IoT devices, says F5, have become "the cyberweapon delivery system of choice" for attackers building botnets - collections of Internet-connected devices that are infected and controlled by a common type of malware. Botnets can overwhelm systems with traffic with distributed denial-of-service (DDoS) attacks, steal data, send spam, and allow an attacker access to the device and its connection.
According to the latest report, IoT attack activity grew 280% from the prior six-month period. This included "massive growth" due to the Mirai malware - which turns networked devices running Linux into remotely controlled bots that can then be used as part of a botnet - and subsequent attacks.
In addition, says the report, known botnets like Mirai and Persirai alone don't account for the level of attacking activity, suggesting other "thingbots" - botnets built exclusively from IoT devices - are being built that are still unidentified. These are likely "just ready and waiting to unleash their next round of attacks."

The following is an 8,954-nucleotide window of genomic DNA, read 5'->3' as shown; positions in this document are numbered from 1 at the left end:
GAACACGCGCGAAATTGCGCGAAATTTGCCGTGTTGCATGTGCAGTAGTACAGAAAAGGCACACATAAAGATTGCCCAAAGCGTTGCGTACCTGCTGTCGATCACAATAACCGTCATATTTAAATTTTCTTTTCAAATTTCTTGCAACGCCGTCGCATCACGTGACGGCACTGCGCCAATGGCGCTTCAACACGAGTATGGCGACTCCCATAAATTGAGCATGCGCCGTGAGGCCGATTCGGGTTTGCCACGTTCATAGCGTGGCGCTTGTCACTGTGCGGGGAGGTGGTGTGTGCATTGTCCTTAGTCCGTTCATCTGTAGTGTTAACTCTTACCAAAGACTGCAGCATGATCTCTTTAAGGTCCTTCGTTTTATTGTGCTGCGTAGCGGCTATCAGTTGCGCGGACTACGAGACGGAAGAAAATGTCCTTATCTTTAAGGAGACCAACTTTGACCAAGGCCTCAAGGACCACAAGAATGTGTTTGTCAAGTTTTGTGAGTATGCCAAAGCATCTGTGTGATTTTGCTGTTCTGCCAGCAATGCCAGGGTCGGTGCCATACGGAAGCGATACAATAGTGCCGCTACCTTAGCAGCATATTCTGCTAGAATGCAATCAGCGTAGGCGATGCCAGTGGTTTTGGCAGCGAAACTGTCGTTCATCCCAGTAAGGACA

The top attacking country during the reporting period was found to be Spain, accounting for 83% of the attacks. Activity from the previous top attacking country - China - dropped significantly, contributing less than 1% to the total attack volume.
IoT devices - known for being used to launch DDoS attacks - are now, says F5, "also being used in vigilante thingbots to take out vulnerable IoT infrastructure before they are used in attacks and to host banking trojan infrastructure." Such devices are also subject to "hactivism" attacks - those used to promote a political or activist agenda - and are being targeted for cyber warfare attacks by nation states.
The report warns that IoT devices will continue to be "one of the most highly exploitable tools in attackers' cyber arsenals" over the short term, until manufacturers implement better security measures. In the meantime, it says, "every indication is that today's botnets, or 'thingbots,' will become the infrastructure for a future